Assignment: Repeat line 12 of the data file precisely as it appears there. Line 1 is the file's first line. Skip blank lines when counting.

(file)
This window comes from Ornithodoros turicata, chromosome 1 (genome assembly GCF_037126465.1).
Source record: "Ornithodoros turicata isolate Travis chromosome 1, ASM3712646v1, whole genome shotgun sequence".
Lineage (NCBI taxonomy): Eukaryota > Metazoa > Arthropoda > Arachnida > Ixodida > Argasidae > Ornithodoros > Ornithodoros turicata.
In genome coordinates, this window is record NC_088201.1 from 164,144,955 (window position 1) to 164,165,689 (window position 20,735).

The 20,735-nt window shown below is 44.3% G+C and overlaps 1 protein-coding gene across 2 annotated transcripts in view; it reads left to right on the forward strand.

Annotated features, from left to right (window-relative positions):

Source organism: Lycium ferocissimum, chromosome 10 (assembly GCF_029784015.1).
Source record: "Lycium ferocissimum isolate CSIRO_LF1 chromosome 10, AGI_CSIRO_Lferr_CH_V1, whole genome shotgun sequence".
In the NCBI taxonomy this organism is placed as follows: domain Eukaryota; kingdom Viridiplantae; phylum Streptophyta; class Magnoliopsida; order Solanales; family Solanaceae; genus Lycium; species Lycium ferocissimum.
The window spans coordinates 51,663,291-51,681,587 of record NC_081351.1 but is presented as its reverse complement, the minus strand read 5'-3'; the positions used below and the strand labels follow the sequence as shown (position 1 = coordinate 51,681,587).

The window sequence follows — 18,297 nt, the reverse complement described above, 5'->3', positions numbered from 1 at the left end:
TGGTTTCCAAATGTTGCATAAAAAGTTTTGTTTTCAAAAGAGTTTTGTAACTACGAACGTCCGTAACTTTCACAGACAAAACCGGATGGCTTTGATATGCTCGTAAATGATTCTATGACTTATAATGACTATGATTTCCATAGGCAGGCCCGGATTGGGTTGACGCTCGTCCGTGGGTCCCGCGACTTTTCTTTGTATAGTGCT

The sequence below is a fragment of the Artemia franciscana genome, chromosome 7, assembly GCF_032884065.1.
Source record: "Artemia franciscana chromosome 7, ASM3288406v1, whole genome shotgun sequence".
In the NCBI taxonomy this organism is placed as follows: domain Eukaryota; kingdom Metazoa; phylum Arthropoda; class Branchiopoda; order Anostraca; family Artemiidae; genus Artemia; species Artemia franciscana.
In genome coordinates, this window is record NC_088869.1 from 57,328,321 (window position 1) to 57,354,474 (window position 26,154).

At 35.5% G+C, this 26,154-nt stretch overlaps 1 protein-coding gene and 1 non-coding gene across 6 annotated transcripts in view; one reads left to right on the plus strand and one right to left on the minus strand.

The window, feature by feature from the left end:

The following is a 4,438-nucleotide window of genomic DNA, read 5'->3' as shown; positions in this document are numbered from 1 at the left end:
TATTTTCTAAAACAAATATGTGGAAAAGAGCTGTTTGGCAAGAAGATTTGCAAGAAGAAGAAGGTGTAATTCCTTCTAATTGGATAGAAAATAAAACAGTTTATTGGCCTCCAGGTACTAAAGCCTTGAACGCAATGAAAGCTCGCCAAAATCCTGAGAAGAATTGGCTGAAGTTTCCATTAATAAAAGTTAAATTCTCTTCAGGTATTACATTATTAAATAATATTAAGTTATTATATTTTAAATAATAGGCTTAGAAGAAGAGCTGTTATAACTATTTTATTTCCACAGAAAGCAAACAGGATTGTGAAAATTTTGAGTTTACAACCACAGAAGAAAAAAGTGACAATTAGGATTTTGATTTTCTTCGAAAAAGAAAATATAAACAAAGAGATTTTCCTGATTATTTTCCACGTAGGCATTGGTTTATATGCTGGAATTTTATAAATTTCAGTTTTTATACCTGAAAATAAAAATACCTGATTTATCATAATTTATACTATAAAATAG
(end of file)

TGGTTTCCAAATGTTGCATAAAAAGTTTTGTTTTCAAAAGAGTTTTGTAACTACGAACGTCCGTAACTTTCACAGACAAAACCGGATGGCTTTGATATGCTCGTAAATGATTCTATGACTTATAATGACTATGATTTCCATAGGCAGGCCCGGATTGGGTTGACGCTCGTCCGTGGGTCCCGCGACTTTTCTTTGTATAGTGCT